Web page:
Dr. Frank Phillips: From my point of view, having been involved in this space for some time, it is exciting to see minimally invasive surgery gaining widespread acceptance. With the development of enabling technologies as well as enhanced surgeon training — in particular exposure of young surgeons to MIS during their formal training — the procedures can be done more reliably, reproducibly and effectively. Spine surgeons and the public are starting to see it as something that is mainstream and effective. It's really taking off, and that's exciting.
On a personal level, having been involved in lateral interbody fusion (XLIF) since its inception, it is gratifying to see the outstanding outcomes being achieved with this procedure for a variety of surgical indications.
Q: What difficulties are there in the minimally invasive spine market right now?
FP: Payors are pushing back on lumbar fusion surgery in general, putting up as many roadblocks as they can. Also, the FDA process has slowed and getting approval for new technologies has become more expensive and less predictable. These uncertainties have led to the efflux of capital from the spine market and as a result innovation has slowed considerably.
Q: What effect will the excise tax have on innovation?
FP: In my opinion, the 2.3 percent medical excise tax in the Patient Protection and Affordable Care Act will decrease spine companies' appetite for innovation. These companies that will be paying the excise tax off their top-line will no doubt look for ways to reduce expenses and spending. I am concerned that this will result in scaling back on potentially game-changing but higher-risk product R and D.
Q: What will it take for more spine surgeons to adopt minimally invasive techniques?
FP: I believe that the biggest limiting factor has been surgeons questioning whether the downside of struggling through an initial learning phase is commensurate with the clinical advantages of minimally invasive spine surgery. Minimally invasive surgery involves a different skill set and anatomic appreciation to open spinal surgery. Not all "open" spine surgeons have the ability or aptitude to make this transition.
Ultimately, I think adoption of minimally invasive surgery will have to be driven by high-quality evidence and high-quality independent training programs. Traditionally, hands-on training has been done primarily by device companies. This is not an ideal training venue to help surgeons become facile with procedures and get them over the learning curve. But, the training process is evolving. There is a strong push now in surgeon education, to train surgeons through each step of a procedure with the surgeon being required to demonstrate competency throughout.
As far as the evidence goes, studies repeatedly show at least equivalent clinical outcomes can be achieved with certain minimally invasive procedures when compared to their open counterparts, with reduced lengths of stay, blood loss, surgical time, complications, morbidity and expenses. In my own practice, there are certain procedures, such as a TLIF, in which I can't honestly justify doing that procedure open. On the other hand, other questionable "fringe" minimally invasive procedures will not withstand the scrutiny of quality studies.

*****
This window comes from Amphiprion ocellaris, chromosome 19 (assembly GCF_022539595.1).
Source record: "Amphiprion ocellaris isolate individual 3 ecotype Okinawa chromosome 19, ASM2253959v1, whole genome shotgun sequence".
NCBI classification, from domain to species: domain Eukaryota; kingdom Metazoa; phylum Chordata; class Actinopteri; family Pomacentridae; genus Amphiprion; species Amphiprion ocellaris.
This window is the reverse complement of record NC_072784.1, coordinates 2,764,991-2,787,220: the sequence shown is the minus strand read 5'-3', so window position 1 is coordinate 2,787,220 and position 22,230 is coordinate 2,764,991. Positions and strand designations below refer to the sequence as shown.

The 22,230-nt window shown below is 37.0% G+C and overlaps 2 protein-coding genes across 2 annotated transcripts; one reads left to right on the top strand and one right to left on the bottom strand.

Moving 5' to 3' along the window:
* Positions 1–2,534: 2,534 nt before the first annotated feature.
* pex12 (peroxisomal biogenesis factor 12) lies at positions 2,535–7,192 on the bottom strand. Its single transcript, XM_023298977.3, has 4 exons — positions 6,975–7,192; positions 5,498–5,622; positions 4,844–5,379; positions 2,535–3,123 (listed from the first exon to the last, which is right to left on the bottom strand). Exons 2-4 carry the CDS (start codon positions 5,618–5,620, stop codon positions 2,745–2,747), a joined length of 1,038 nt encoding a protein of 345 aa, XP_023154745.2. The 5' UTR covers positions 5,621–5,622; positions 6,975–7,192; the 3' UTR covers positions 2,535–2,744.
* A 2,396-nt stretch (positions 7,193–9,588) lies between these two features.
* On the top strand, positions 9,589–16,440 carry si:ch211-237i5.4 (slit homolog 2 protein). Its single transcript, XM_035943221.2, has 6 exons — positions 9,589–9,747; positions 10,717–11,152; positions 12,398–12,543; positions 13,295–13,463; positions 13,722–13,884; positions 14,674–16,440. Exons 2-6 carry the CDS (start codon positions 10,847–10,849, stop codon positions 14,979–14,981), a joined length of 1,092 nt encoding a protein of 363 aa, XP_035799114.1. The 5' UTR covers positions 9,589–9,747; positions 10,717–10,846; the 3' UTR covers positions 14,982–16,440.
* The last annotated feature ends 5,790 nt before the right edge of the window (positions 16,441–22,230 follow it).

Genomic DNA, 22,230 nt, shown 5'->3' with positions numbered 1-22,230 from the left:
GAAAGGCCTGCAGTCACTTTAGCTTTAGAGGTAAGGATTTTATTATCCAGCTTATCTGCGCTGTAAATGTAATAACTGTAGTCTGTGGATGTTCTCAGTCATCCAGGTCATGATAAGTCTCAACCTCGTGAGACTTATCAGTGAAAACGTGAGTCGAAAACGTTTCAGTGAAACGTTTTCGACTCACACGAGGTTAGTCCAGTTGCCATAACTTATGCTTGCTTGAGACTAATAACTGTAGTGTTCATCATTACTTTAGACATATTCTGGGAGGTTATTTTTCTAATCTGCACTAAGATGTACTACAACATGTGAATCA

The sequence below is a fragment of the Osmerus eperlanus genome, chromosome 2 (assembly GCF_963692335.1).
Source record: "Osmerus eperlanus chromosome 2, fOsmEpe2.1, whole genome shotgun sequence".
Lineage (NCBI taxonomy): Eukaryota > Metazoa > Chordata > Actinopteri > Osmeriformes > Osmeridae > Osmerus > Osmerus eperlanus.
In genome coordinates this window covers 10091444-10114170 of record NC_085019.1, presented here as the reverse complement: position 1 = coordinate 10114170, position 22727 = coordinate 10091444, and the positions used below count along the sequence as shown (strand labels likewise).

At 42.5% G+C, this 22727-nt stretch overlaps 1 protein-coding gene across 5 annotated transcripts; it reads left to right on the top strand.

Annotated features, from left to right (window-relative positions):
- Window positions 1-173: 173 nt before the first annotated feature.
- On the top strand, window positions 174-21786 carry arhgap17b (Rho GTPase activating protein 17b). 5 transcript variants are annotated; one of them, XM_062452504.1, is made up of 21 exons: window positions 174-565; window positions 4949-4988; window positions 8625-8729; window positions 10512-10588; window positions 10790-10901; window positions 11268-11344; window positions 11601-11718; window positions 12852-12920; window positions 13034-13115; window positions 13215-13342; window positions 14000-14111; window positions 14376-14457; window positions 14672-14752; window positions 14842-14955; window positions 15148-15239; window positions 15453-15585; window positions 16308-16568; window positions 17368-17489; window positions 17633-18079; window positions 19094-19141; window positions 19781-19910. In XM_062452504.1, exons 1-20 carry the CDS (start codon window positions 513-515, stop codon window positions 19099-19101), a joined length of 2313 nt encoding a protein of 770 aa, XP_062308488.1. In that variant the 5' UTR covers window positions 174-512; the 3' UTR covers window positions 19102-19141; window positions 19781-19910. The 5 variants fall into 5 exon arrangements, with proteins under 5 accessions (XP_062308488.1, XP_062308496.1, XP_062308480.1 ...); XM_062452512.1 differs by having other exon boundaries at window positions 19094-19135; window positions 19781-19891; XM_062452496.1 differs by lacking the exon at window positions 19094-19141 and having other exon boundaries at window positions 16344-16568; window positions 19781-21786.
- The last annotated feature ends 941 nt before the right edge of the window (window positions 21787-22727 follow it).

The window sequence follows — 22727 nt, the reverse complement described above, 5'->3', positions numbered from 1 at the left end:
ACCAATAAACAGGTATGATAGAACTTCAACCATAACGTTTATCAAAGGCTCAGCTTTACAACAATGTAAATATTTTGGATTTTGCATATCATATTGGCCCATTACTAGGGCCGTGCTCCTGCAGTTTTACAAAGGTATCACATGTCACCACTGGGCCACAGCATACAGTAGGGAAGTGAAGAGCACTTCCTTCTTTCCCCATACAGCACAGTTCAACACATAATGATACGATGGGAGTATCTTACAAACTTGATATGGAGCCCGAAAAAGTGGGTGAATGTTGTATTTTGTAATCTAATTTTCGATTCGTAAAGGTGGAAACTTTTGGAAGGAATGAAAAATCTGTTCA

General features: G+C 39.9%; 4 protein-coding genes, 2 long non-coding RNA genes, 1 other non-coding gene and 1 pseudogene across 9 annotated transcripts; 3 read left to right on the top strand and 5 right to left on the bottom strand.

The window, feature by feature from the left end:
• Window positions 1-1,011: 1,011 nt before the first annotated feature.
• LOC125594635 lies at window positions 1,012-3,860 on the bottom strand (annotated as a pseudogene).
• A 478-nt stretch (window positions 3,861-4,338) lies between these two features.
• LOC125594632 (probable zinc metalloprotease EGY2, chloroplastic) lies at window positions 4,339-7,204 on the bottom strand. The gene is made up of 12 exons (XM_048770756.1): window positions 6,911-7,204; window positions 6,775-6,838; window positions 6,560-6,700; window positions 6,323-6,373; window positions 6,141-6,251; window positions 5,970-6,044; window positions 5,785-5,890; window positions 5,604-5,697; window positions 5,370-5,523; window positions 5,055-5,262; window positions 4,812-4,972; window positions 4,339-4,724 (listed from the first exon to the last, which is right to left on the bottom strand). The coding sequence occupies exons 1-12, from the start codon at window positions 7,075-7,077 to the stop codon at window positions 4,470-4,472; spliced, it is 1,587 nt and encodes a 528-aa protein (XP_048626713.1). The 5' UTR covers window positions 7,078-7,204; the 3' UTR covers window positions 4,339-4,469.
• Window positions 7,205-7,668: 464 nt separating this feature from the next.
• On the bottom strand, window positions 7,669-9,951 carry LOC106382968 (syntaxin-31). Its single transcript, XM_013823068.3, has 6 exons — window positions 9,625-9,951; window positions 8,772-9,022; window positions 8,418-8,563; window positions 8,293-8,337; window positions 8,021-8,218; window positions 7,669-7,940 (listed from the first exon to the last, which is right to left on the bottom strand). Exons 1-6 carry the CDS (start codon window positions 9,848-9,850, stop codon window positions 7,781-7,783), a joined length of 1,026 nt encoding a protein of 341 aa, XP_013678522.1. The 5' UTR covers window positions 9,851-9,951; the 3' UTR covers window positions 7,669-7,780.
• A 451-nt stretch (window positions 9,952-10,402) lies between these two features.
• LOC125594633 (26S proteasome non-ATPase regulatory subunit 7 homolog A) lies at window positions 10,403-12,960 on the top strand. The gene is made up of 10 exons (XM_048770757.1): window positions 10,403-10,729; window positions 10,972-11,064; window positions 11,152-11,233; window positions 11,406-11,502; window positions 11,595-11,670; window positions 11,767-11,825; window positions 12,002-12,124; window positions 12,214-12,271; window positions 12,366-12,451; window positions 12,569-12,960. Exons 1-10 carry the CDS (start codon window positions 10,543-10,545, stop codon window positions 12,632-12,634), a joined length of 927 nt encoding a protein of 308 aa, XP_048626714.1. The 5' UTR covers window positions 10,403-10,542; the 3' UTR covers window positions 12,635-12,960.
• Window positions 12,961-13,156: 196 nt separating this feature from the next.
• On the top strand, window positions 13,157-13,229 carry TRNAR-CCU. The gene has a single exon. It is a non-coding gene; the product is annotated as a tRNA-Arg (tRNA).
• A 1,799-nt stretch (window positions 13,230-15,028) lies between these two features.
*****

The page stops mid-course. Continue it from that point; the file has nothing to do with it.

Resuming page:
Q: What are some of the biggest challenges with reimbursement for minimally invasive surgery?
FP: The challenges with reimbursement, in the world we are in today, are a battle over lumbar fusions in general. There's an effort to reduce the number of lumbar surgeries being done. Only occasionally have there been unique minimally invasive challenges, unless the procedures involve a deviation from well-accepted, validated spine surgical principles.
However, spine surgeons do run into issues with denials. In many instances health coverage guidelines cited in these denials are non-transparent, involve little input from clinicians in the field and selectively cite articles to reach pre-determined conclusions. Further, the guidelines are often dated. Lumbar fusion is expensive and payors don't want to pay for it.
Q: How can surgeons overcome those denials?
FP: In the end, it comes down to data and studies. To be fair, up until the last decade, we probably haven't done a great job of collecting data using metrics that matter to the various constituents. Spine surgeons traditionally focus on metrics like rates of fusion, correction on deformity or detailed radiographic parameters that are irrelevant to payors. They care about the cost and the value. The more studies we do on broader issues of cost and value, the more clout we'll have moving forward. We have many studies supporting the effectiveness and value of many spinal procedures, but have done a poor job of getting this message out.
Q: Where is minimally invasive spine surgery headed?
FP: It's going to become more mainstream, the standard for many procedures. I think minimally invasive techniques will move spine surgeries to outpatient or overnight stays, which is already happening. Minimally invasive technique will also keep costs down and improve patient satisfaction.
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